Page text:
If you’re a fan of a good photograph and a good beer, understanding how one is made may help you understand the other. Beer and photographs are comprised of three active ingredients and one passive ingredient.
It’s been over a year since Photoshop on iPad was officially confirmed by Adobe, but the Creative Cloud giant fulfilled its promise to deliver the program before the end of 2019.
As noted in the initial announcement, Photoshop on iPad relies largely on the same underlying code, but tweaks a few things to account for the more touch-based input method the iPad offers. Like the desktop version of Photoshop, Photoshop on iPad offers full PSD support so working on projects between multiple devices shouldn’t be a problem and new projects created on Photoshop on iPad will automatically be saved to Adobe Creative Cloud so you can pick back up on your computer if need be.
As previous reports from beta testers noted, not all of Photoshop’s features are present in the current version of Photoshop on iPad. In Adobe’s own words, it focused on bringing ‘common tasks and workflows that we know will be useful for most Photoshop users.’ Specifically, Adobe has included basic adjustments, brushes, cloning, spot healing, cropping, eyedropper, masking, layers and a few other features.
More powerful features, such as Select Subject, Refine Edge, canvas rotation and improved brush options will be added over time as Adobe learns ‘more about how customers use Photoshop on a mobile device.’
Photoshop on iPad will run on iPadOS 13.1 or newer on the following devices:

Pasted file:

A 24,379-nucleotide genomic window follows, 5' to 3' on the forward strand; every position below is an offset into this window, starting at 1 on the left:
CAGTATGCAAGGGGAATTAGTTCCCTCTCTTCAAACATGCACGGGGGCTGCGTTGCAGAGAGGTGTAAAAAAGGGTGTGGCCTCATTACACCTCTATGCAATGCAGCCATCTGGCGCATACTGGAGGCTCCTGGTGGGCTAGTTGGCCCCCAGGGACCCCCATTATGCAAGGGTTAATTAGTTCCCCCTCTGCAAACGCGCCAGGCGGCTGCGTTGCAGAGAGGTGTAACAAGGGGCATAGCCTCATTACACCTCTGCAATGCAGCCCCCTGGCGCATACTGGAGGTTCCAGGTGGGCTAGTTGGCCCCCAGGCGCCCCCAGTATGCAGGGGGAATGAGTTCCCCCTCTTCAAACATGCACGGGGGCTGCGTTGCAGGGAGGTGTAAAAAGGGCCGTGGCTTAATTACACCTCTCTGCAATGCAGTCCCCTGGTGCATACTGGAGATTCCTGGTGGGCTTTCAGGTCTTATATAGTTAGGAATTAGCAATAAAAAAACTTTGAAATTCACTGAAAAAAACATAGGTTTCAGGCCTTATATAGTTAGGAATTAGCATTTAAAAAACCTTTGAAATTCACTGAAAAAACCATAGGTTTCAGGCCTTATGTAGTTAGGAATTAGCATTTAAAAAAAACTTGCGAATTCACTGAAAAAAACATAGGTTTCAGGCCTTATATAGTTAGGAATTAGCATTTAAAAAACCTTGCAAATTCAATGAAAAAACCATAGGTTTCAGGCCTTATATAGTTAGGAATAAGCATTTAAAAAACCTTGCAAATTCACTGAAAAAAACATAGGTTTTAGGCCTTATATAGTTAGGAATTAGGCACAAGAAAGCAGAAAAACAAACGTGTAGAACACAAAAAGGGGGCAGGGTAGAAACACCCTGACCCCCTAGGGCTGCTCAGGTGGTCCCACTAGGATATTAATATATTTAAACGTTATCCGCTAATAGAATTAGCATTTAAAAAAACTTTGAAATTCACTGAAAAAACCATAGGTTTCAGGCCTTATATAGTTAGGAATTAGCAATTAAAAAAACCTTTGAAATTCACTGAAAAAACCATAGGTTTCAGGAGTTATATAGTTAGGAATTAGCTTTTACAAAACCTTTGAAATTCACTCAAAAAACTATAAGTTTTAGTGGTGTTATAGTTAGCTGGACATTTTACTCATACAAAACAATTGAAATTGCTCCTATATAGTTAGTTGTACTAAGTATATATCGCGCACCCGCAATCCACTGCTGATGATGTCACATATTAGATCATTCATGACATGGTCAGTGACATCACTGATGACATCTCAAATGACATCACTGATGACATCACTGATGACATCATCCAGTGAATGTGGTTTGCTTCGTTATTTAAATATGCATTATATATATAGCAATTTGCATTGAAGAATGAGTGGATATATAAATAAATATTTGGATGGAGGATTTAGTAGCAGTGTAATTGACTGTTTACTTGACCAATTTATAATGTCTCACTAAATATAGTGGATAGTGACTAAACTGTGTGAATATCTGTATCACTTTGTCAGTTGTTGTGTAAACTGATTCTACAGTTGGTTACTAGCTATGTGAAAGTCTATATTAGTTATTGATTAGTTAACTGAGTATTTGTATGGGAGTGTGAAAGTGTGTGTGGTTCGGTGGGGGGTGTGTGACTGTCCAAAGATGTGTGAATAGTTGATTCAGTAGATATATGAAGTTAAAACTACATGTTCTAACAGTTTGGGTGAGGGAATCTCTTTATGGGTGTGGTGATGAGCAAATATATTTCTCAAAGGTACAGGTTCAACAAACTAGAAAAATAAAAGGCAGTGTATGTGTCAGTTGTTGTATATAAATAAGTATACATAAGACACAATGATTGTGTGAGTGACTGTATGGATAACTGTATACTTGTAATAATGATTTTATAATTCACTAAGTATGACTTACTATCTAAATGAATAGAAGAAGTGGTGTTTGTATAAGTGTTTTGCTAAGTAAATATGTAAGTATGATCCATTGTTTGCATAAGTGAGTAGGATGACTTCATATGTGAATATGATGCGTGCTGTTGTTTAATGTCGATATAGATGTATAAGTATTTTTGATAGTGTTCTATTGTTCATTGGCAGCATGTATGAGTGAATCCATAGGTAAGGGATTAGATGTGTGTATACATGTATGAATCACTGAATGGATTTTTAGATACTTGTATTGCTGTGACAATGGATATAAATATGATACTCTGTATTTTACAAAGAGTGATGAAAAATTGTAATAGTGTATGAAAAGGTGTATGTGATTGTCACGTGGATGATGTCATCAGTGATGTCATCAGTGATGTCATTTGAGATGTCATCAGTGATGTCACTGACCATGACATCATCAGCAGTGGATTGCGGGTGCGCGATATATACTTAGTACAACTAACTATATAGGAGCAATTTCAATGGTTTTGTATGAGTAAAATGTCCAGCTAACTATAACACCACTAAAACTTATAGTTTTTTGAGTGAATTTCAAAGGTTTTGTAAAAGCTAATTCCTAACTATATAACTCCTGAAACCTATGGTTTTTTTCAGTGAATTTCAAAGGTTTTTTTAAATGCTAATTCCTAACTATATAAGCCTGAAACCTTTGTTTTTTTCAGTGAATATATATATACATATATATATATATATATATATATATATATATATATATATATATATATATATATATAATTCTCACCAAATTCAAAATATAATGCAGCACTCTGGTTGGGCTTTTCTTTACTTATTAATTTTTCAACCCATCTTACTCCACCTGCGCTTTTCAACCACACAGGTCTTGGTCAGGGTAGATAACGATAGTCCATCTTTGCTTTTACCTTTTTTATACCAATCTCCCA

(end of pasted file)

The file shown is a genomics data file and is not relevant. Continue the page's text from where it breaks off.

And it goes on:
• iPad Pro (Wi-Fi, Wi-Fi and Cellular) • iPad Pro (12.9-inch) and 2nd generation • iPad Pro (10.5-inch) • iPad Pro (9.7-inch) • iPad 5th Generation • iPad Mini 4 • iPad Air 2
Adobe is offering a free 30-day trial for Photoshop on iPad. After that, pricing gets a little confusing. If you currently have Adobe’s 20GB Photography Creative Cloud plan (or purchase it before January 31, 2020), iPad on Photoshop will be included alongside Lightroom, Lightroom Classic and Photoshop on desktop.
If you wait until after the cutoff date, you will have four more expensive options: subscribe to the Photoshop single app subscription (which includes Photoshop on desktop and iPad) for $20.99 per month, subscribe to the 100GB Photography plan for $20.99 per month, subscribe to the Adobe All Apps plan for $52.99 per month or make an in-app purchase on your iPad for a recurring $9.99 per month subscription to use just Photoshop on iPad.
Below is a little hands-on The Verge did with Photoshop on iPad a month back.
Photoshop on iPad is currently available to download on compatible devices in the iOS App Store. You can find out more about Photoshop on iPad on Adobe’s product page.
What’s a Texas Switch? And how does this VFX cheat make action movies feel more real and true to life? Find out below.
I hate watching a movie where they replace humans with CGI during action scenes. I like my stunts to be practical.